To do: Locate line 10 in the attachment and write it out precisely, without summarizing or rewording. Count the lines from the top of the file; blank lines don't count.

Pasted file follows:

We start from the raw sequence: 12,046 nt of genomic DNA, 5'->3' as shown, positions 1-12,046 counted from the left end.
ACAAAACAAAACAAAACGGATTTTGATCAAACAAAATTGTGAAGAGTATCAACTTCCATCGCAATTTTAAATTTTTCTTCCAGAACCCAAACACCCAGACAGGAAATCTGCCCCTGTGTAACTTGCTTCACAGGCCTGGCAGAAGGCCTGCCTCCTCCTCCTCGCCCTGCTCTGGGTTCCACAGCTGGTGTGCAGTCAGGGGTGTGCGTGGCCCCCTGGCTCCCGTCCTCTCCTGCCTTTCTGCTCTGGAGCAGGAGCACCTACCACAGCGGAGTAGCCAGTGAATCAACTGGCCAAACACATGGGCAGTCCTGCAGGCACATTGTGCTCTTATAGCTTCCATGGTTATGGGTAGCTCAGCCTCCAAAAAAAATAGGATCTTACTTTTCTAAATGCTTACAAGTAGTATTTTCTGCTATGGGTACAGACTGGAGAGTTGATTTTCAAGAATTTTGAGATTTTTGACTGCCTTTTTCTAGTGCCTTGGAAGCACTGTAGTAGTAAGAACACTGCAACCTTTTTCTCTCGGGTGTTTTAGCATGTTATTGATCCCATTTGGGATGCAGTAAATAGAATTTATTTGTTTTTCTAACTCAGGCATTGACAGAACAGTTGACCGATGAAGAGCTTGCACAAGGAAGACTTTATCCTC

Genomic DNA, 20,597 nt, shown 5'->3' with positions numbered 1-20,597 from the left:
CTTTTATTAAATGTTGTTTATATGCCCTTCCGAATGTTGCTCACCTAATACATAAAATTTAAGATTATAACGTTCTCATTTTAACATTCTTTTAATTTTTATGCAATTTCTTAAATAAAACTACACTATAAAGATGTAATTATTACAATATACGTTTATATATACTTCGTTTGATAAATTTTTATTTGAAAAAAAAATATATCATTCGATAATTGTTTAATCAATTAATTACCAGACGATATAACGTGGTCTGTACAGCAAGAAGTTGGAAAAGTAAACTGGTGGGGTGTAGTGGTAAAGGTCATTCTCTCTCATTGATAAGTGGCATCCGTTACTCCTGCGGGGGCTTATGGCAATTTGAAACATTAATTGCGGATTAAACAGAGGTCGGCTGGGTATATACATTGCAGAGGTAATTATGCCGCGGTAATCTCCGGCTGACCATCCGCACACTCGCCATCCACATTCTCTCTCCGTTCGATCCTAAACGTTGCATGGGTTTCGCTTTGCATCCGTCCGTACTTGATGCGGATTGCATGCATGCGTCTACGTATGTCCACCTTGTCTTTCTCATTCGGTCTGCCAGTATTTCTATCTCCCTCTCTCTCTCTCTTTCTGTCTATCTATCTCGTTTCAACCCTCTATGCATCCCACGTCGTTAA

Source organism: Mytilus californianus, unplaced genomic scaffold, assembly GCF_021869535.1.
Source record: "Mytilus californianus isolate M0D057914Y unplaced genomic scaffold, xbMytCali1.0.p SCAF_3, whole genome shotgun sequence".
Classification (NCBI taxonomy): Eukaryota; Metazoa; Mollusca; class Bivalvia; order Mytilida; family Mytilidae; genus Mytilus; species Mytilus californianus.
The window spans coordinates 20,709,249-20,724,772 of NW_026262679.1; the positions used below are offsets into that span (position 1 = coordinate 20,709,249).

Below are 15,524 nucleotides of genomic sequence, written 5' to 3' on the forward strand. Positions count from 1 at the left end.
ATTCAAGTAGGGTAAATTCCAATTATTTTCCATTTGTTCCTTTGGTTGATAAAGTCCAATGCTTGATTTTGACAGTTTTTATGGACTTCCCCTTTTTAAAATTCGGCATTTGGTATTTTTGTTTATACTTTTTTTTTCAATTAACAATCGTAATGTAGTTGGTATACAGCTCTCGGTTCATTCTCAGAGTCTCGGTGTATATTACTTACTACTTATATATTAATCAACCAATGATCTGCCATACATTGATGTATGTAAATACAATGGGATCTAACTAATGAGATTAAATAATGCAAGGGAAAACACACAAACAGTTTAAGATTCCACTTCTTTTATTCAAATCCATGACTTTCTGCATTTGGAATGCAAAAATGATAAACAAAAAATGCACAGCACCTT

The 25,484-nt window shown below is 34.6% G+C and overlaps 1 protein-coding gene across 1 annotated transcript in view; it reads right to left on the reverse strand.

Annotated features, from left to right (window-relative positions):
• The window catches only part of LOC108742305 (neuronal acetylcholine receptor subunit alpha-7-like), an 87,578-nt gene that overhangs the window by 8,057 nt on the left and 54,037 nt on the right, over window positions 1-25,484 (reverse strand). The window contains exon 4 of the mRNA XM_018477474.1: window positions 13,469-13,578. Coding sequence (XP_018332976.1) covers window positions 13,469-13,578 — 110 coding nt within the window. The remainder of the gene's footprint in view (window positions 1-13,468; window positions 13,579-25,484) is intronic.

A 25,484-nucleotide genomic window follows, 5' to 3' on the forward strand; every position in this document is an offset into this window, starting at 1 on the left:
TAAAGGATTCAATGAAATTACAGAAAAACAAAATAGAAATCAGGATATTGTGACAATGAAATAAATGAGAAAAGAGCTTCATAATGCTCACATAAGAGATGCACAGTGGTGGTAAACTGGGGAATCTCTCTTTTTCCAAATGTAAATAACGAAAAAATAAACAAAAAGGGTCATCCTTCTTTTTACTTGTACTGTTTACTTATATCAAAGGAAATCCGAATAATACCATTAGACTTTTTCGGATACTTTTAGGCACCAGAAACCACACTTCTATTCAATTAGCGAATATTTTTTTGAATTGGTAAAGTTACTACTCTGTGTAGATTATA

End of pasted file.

ATTCAAGTAGGGTAAATTCCAATTATTTTCCATTTGTTCCTTTGGTTGATAAAGTCCAATGCTTGATTTTGACAGTTTTTATGGACTTCCCCTTTTTAAAATTCGGCATTTGGTATTTTTGTTTATACTTTTTTTTTCAATTAACAATCGTAATGTAGTTGGTATACAGCTCTCGGTTCATTCTCAGAGTCTCGGTGTATATTACTTACTACTTATATATTAATCAACCAATGATCTGCCATACATTGATGTATGTAAATACAATGGGATCTAACTAATGAGATTAAATAATGCAAGGGAAAACACACAAACAGTTTAAGATTCCACTTCTTTTATTCAAATCCATGACTTTCTGCATTTGGAATGCAAAAATGATAAACAAAAAATGCACAGCACCTT